REAMDE by Neal Stephenson
“…what mattered very much to Richard was what an imaginary dwarf would encounter once he hefted a virtual pick and began to delve into the side of a mountain. In a conventional video game, the answer was literally nothing. The mountain was just a surface, thinner than paper Mache, with no interior. But in Pluto’s world, the first bite of the shovel would reveal underlying soil, and the composition of that soil would reflect its provenance in the seasonal growth and decay of vegetation and the saecular erosion of whatever was uphill of it, and once the dwarf dug through the soil he would find bedrock, and the bedrock would be of a particular mineral composition. It would be sedimentary or igneous or metamorphic, and if the dwarf were lucky it might contain usable quantities of gold or silver or iron ore.”
Review by Bill Brody Â (SEP 30, 2011)
Neal Stephensonâ€™s ReaMde, a play on words for the ReadMe file that accompanies many computer programs, is above all a wild adventure/detective story set in the present day. As one would expect from this author, current technology features prominently. The cast of characters is international, offering windows into such diverse types as Russian gangsters, Chinese hackers, American entrepreneurs, Idaho survivalists and second amendment fanatics among many others. A video game, Tâ€™Rain, is central to the tale. Most of the characters are addicted to the game; much of the detection is done by playing the game or by mining the data kept by the game. ReaMde as a story is something like a prolonged session of Tâ€™Rain. Tâ€™Rain is a play on words for terrain.
Reamde is a computer virus that hijacks data by encrypting it so it is unreadable. Victims get a computer message including a file named ReaMde, that they mistakenly read as ReadMe. ReadMe files are text files with important how-to information and are commonly bundled with downloaded computer programs. The victim opens the file, but instead of getting a text message with useful information, they activate the virus. The victim is told that they must pay a ransom in virtual currency within the Tâ€™Rain game in order to receive the encryption key that will free their data. The virtual currency is worth a fairly inconsequential sum in real money, something like $75. The action starts as a consequence to Reamde hijacking credit card data that has been sold to Russian gangsters. The gangsters kidnap the seller and his girlfriend, who just happens to be the niece of the founder of Tâ€™Rain, the computer game in which the ransom must be paid.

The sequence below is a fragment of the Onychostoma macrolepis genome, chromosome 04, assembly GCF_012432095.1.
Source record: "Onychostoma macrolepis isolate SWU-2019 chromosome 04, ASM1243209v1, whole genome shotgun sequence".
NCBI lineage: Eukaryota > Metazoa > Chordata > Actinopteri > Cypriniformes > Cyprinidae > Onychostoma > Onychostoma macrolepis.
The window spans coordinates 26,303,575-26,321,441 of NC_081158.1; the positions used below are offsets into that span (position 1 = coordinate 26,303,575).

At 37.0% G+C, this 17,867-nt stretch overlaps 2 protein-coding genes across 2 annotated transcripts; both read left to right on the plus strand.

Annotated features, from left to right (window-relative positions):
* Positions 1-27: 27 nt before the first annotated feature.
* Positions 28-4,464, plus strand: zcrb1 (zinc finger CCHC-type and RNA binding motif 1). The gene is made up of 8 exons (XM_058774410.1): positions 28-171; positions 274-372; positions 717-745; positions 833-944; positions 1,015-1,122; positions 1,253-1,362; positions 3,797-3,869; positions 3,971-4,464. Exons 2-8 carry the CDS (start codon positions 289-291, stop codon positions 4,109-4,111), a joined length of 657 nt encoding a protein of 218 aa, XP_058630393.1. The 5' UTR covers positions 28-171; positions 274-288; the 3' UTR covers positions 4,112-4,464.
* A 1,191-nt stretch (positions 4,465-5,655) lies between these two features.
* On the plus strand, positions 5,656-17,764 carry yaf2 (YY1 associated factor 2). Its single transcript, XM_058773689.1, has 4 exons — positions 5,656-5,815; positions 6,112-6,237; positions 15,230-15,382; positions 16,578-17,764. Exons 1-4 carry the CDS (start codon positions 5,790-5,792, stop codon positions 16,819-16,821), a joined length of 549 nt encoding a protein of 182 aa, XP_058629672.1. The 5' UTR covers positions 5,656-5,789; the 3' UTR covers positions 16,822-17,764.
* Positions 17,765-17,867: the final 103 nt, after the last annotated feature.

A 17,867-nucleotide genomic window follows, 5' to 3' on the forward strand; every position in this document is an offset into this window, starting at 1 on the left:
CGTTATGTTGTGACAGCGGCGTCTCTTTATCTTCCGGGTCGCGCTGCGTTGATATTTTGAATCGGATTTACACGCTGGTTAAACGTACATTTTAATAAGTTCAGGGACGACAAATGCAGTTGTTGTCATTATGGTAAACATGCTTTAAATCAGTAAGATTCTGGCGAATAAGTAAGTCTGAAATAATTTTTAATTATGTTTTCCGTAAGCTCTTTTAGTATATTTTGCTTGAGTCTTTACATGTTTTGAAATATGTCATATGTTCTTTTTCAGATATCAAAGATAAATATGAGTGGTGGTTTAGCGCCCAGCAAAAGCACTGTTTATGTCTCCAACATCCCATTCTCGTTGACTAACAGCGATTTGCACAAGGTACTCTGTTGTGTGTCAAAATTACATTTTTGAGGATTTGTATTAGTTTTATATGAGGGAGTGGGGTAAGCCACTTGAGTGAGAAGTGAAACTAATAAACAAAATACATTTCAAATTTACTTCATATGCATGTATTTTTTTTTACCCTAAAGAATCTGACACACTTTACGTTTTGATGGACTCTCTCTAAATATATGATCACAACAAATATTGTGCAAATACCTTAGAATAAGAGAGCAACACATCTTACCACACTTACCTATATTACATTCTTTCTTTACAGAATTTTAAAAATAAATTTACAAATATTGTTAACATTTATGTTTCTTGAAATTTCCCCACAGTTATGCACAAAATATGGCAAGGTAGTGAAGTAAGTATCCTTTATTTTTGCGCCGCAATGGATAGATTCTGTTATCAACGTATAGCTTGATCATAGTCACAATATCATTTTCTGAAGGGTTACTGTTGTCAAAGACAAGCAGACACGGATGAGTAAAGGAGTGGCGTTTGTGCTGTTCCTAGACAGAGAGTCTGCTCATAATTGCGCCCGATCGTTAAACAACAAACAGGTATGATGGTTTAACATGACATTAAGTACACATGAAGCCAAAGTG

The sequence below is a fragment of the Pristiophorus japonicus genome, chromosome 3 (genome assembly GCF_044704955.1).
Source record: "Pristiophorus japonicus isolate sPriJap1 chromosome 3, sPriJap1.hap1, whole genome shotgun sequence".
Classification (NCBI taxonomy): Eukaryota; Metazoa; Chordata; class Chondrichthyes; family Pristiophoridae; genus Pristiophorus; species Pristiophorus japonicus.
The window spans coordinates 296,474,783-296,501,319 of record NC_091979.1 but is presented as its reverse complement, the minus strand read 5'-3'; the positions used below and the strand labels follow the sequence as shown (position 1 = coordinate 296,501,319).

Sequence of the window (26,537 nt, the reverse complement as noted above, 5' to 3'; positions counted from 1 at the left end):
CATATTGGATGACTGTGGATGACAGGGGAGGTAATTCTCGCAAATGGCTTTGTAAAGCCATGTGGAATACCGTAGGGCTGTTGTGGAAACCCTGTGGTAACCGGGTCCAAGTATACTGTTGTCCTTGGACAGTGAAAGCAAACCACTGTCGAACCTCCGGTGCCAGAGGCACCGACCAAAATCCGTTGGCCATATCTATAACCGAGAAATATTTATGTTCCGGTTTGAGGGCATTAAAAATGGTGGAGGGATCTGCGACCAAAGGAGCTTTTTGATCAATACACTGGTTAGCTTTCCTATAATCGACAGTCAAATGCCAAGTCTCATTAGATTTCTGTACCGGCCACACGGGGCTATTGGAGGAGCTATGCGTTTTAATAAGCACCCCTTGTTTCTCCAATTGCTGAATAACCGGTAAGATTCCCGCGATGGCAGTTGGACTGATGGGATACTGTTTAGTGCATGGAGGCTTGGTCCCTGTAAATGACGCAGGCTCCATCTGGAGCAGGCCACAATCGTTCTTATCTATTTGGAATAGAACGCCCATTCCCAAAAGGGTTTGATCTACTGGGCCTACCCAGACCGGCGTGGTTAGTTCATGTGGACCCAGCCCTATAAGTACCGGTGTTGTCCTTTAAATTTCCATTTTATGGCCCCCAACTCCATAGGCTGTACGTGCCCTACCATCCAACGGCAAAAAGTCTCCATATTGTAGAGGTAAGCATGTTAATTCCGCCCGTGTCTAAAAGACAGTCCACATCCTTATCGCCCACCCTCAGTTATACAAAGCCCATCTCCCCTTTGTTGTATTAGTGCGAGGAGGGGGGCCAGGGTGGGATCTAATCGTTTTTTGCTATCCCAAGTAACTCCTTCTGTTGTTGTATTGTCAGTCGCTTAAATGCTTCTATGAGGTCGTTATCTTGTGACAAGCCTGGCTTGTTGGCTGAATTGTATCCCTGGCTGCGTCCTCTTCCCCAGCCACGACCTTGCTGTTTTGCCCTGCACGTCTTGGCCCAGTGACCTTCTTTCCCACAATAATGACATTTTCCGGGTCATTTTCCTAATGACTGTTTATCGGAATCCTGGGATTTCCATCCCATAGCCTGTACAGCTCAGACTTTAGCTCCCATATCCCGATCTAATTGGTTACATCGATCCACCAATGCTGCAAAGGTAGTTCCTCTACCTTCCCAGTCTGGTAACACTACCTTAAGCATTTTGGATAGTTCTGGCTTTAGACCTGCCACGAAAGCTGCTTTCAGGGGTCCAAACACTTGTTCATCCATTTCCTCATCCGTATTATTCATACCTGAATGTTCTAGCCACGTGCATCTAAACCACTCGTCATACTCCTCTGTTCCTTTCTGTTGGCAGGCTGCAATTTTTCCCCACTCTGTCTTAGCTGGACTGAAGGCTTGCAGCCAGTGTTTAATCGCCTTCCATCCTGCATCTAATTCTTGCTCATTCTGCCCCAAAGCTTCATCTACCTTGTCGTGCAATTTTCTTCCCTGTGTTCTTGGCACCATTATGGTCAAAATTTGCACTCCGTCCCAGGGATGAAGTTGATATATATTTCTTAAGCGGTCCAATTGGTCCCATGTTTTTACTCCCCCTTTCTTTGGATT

Tâ€™Rain is a game played on the Internet with thousands, maybe millions of players at any given time. The game play consists of the interaction of this massive cast of characters in an incredibly detailed world. ReaMde is played out in much the same way with a very large cast of fascinating characters. They include:
Richard Forthrat, billionaire founder of Corporation 9592, the parent company of the computer game, Tâ€™Rain, a game distinguished by the incredible richness of its simulation of an entire world, its underlying physics and 4.5 billion year geophysical history;
Zula, his niece, an Eritrean refugee with a specialty doing computer simulations of the geophysics of volcanoes, a skill she is employed to use to enhance the virtual richness of Tâ€™Rain; Ivanov, the Russian gangster who purchased the credit card data from Zulaâ€™s boyfriend and kidnaps the two to start off the adventure; CIA and M16 operatives, gun nuts, fundamentalists of all stripes from Christian survivalists to Islamic jihadists.
The story flows remarkably smoothly for all its complexity, and is immensely readable. All the ends tie together and the action never flags, just like an addictive video game. This is a great entertainment for anyone in tune with modern computer technology, gaming or just plain interested in a good adventure story. One wonders how an entire worldâ€™s physics could be simulated in such a game. The story itself is like the computer game that is itself a part of the story, raising the idea of recursive games within games. How could a game with such virtual complexity be supported? This is the only part of the tale that is science fiction in that even the much simpler complexity of atmospheric or ocean physics is beyond the reach of current technology.
ReaMde is like a video game, and recalls the serialized adventure stories from the pulp era with its intensely interconnected series of adventures and adventurers. The characters are all fascinating. They each embody an adventurer or geek type possessing exceptional luck, physical and/or technical prowess. Each spin of the adventure dial is within the realm of possibility, but there is no sense that this is realism. What we have is great escapist literature with a gaming twist. In short, just about perfect for the geek-gamer audience.
|AMAZON READER RATING:||from 508 readers|
|PUBLISHER:||William Morrow (September 20, 2011)|
|AVAILABLE AS A KINDLE BOOK?||YES! Start Reading Now!|
|AUTHOR WEBSITE:||Neal Stephenson|
|MORE ON MOSTLYFICTION:||Our reviews of:|
- The Big U (1984)
- Zodiac: The Eco-Thriller (1988)
- Snow Crash (1992)
- The Diamond Age (1995)
- Cryptonomicon (1999)
- Anathem (2008)
- Reamde (2011)
The Baroque Cycle
Written as Stephen Bury (with his uncle J. Fredrick George):
September 30, 2011
Â· Judi Clark Â· No Comments
Tags: 21st-Century, 700+ Pages, Neal Stephenson, Techno-Thriller, Terrorism, William Morrow Â· Posted in: Allegory/Fable, China, Speculative (Beyond Reality), Thriller/Spy/Caper, US Northwest, y Award Winning Author